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Mrs Carnell: No. It is an indefinite ban. It says it in his motion.
MR DE DOMENICO: Yes, but if they stop next week are we going to buy the products again?
Mr Moore: We will bring the motion back.
MR DE DOMENICO: “We will bring the motion back”, Mr Moore says. What about existing contracts that your Government signed, Mr Berry? Do we cancel those? Do we cancel the contract with Renault, for example? What about the Chinese? Do we deal with the Chinese or do we not? Are we allowed to buy Chinese products?
Mr Kaine: What about the Taiwanese Chinese?
MR DE DOMENICO: They are different, are they? It is a silly motion, Mr Speaker, and I think Mr Berry ought to go back to the drawing board and have a good hard look at what he wants us to support before he comes into this place calling everybody Richard Craniums and all sorts of names and getting a bit personal. We can all get personal, but on this side of the house we will not. We will get very political, but we will not get personal. Mr Berry, have a good look at what you really want us to support. Even you will realise that it is a silly motion. It is unsupportable. By the time we do the inventory that you want us to do, the French will probably elect another socialist President. By the time we do the inventory that your motion wants us to do, the next French elections will be over. For that reason, Mr Speaker, this motion should not even be voted on. It is a silly motion. Mr Berry should withdraw it and go back to the drawing board.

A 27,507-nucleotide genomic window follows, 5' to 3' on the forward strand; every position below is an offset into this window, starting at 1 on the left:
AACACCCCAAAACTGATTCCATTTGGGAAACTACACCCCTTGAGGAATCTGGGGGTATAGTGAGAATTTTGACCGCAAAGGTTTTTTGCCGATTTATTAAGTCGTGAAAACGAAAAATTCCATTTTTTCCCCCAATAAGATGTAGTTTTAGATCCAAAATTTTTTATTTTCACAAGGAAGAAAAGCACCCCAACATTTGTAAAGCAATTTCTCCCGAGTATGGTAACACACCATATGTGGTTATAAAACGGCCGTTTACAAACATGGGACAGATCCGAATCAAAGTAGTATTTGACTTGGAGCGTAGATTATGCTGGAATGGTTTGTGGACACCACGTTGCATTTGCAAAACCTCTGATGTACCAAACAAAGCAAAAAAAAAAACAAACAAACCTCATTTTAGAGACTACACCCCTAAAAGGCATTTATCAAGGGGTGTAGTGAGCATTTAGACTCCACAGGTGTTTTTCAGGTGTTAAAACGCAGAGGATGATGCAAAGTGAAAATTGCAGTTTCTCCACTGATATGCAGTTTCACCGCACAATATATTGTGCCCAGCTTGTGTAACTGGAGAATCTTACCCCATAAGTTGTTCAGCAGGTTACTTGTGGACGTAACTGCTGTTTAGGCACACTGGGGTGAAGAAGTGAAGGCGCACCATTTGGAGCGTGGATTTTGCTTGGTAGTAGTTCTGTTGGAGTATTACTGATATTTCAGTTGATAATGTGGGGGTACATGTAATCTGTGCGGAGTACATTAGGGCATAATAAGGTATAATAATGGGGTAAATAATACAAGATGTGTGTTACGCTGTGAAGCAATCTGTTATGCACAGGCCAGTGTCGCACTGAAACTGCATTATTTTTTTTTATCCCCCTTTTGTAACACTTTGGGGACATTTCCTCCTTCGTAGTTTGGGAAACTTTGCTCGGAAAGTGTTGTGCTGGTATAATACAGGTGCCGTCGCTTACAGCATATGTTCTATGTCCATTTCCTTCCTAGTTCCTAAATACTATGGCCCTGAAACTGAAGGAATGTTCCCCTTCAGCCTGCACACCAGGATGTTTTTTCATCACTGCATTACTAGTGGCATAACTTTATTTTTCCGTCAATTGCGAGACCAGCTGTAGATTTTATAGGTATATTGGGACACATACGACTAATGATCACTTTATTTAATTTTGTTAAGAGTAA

MR MOORE (12.11): Of course, if you think you are going to lose a motion, the first thing you do is look at the language and see how you can rip it apart. The Government has done that fairly successfully.
Mr Kaine: Is that what you do?
MR MOORE: Mr Kaine interjects, “Is that what you do?”. Mr Kaine has observed my techniques on many occasions. It is not new to parliamentary processes. It is a part of the way we sometimes debate.
Mr Speaker, we have a perfectly rational motion which gives the Government some room to move. Instead, they choose to read it in a very narrow way. Mr De Domenico says that this will stop us from dealing with French people, and raises the spectre of the French language being cut from our schools and so on. None of that is in the motion, Mr Speaker. First of all, the motion requires the Government to provide a list of products which are manufactured by French companies or are produced in France. A government that wanted to take that very casually would give Mr Berry and the Assembly, if we approve this motion, a list of only 10 or 15 products. A genuine response would be a list of the main sorts of things that are purchased by the ACT Government. How the Government deals with this area is what we are interested in. I think it is very easy to read into a motion things that are not there, particularly if you do not want it to succeed.